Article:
The second way to understand the in-house position of HR departments is involvement in corporate decision-making. Previous research compares authority and influence in corporate management with other functional departments and business departments. Specifically, research examines areas such as the formulation of management strategies, M&A, the establishment of new businesses, and withdrawal from existing businesses. Research on Japanese corporations is limited, but a valuable comparative study of Japanese and American corporations by Jacoby (2005) showed that in the 1980s and 1990s, the HR departments of Japanese companies possessed stronger authority in corporate decision-making than other departments. Furthermore, the study showed that around 2000, HR departments were only behind corporate planning departments and marketing departments in terms of having a strong influence in corporations. However, almost no research has been accumulated since this study. Based on these research trends, I am conducting research to understand the in-house position of HR departments at Japanese corporations from the perspective of their involvement in corporate decision-making.
3. Changes in the in-house position of HR departments at corporations
A typical indicator in research that assesses the in-house position of HR departments within companies from their involvement in corporate decision-making is whether a head of the HR department is a member of the board of directors. The board of directors is the decision-making body of a joint-stock company. The board decides on important matters related to corporate management and business execution. Therefore, at corporations where the head of HR department is a member of the board of directors, the HR departments are assumed to be more involved in corporate decision-making than at companies where this is not the case, and the HR departments have a higher in-house position within the corporation.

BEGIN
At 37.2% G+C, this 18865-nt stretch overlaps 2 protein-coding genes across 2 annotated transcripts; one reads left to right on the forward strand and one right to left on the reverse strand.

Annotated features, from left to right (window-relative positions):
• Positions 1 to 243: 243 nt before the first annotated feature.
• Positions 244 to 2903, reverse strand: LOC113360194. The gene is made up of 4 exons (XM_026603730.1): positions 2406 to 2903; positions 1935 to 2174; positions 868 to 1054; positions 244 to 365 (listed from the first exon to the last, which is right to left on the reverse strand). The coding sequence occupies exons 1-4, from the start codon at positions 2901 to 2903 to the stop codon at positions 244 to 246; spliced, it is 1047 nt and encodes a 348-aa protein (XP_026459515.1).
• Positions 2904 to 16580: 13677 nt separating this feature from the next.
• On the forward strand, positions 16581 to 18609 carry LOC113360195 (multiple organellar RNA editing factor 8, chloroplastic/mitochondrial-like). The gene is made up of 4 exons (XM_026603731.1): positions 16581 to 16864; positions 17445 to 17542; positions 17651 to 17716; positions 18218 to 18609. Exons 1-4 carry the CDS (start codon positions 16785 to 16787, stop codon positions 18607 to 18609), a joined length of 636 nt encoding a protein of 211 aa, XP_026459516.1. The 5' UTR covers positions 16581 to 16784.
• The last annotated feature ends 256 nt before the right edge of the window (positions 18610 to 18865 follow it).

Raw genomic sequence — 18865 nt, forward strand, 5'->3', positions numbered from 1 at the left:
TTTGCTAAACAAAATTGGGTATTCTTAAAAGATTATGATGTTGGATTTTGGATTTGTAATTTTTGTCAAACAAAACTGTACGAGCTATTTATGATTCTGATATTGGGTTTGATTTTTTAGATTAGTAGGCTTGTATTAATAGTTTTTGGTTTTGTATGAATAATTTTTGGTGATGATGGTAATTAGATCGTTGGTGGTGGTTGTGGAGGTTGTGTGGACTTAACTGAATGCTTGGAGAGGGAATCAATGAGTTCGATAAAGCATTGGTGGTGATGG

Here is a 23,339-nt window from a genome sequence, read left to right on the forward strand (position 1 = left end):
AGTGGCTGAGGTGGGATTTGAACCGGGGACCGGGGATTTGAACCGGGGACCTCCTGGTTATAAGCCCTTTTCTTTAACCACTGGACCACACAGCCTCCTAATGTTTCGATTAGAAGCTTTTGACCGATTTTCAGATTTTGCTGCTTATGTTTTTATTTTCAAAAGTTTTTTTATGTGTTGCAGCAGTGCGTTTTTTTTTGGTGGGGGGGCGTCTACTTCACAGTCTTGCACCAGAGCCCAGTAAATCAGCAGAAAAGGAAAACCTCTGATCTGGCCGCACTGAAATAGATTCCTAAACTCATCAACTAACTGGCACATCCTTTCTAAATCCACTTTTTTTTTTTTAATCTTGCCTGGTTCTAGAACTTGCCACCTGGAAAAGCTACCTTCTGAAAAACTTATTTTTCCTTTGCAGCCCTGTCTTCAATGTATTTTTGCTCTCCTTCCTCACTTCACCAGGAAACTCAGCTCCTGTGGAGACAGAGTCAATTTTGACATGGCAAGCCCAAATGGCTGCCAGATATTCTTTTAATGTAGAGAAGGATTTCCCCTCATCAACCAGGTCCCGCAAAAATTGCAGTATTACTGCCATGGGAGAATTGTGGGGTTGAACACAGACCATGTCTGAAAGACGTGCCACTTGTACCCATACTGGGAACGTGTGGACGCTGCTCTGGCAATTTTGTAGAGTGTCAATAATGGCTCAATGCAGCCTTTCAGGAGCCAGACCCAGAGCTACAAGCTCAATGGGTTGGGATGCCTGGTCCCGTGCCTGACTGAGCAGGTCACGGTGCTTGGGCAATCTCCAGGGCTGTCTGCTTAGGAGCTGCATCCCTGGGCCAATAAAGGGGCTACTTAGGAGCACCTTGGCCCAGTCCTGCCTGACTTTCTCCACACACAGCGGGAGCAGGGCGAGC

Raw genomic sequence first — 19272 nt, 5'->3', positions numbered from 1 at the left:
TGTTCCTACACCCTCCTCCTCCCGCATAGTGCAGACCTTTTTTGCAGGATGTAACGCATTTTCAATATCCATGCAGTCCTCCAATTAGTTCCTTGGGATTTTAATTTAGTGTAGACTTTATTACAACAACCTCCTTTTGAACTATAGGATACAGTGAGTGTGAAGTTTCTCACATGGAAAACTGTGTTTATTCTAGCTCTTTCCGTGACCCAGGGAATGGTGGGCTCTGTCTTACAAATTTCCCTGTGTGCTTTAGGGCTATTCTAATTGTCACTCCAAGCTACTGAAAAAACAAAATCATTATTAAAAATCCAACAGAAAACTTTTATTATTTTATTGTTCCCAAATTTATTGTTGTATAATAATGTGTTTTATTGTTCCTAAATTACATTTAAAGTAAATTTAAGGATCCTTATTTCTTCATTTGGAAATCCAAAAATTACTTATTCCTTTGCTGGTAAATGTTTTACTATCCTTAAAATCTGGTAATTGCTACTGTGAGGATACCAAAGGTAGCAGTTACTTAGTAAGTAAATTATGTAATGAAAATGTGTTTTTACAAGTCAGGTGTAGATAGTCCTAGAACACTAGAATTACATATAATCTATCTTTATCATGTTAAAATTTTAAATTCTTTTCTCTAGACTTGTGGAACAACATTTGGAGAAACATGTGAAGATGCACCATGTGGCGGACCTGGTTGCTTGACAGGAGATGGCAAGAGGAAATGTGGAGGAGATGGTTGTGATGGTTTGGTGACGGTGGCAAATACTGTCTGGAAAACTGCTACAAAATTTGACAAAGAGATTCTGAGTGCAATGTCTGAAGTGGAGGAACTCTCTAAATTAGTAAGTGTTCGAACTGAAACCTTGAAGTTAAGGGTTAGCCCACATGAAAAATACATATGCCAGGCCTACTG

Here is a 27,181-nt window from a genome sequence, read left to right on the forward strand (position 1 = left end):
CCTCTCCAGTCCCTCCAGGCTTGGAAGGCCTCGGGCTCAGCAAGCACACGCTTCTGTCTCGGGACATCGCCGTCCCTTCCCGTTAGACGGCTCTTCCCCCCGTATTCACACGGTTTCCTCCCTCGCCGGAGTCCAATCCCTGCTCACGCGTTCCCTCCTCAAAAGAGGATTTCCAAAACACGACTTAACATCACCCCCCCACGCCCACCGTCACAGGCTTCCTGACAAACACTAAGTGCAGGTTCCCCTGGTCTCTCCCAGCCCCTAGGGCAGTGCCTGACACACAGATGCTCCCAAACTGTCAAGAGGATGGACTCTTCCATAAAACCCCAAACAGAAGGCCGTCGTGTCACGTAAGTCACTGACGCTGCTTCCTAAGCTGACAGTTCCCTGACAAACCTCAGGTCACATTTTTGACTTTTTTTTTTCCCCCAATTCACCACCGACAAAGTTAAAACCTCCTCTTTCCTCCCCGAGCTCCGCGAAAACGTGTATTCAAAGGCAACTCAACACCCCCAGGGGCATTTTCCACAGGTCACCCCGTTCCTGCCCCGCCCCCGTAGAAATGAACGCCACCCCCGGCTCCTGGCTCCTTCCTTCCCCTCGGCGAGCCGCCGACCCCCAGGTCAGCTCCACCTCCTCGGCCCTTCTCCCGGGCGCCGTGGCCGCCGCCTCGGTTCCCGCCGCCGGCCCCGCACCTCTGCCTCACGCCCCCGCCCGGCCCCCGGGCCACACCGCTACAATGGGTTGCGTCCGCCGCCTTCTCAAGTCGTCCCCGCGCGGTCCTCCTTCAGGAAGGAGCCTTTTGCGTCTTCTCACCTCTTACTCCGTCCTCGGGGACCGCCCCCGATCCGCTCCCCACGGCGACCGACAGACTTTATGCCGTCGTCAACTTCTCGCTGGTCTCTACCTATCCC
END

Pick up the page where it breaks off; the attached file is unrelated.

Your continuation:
To introduce part of my research, I used data on the directors of 884 continuously listed corporations from 1990 to 2015 to calculate the percentage of corporations in which a head of HR department was a director (Shimanuki, 2016). I also included the head of the corporate planning department and the head of the finance department. In 1990, the percentage of corporations in which a head of HR department was a director was 50%. However, in 2015, this number had significantly decreased to just under 30%. On the other hand, in 1990, the percentage of corporations in which the head of corporate planning department was a director was around 50%, which was the same as for the case of the head of HR department. This percentage was maintained in 2015, and increased slightly. Additionally, the percentage of corporations in which the head of finance department was a director has increased from over 20% in 1990 to around 25% in 2015. These results show that the general trend of Japanese corporations over the past 25 years is that corporate planning departments have maintained a high in-house position at corporations, and finance departments have improved their position, while the in-house position of HR departments at corporations has decreased significantly. Going forward, there is a need for research on how changes in the in-house position of HR departments at corporations are related to changes in the HR systems and practices of corporations, as well as to changes in the functions and activities of HR departments (Shimanuki, 2018).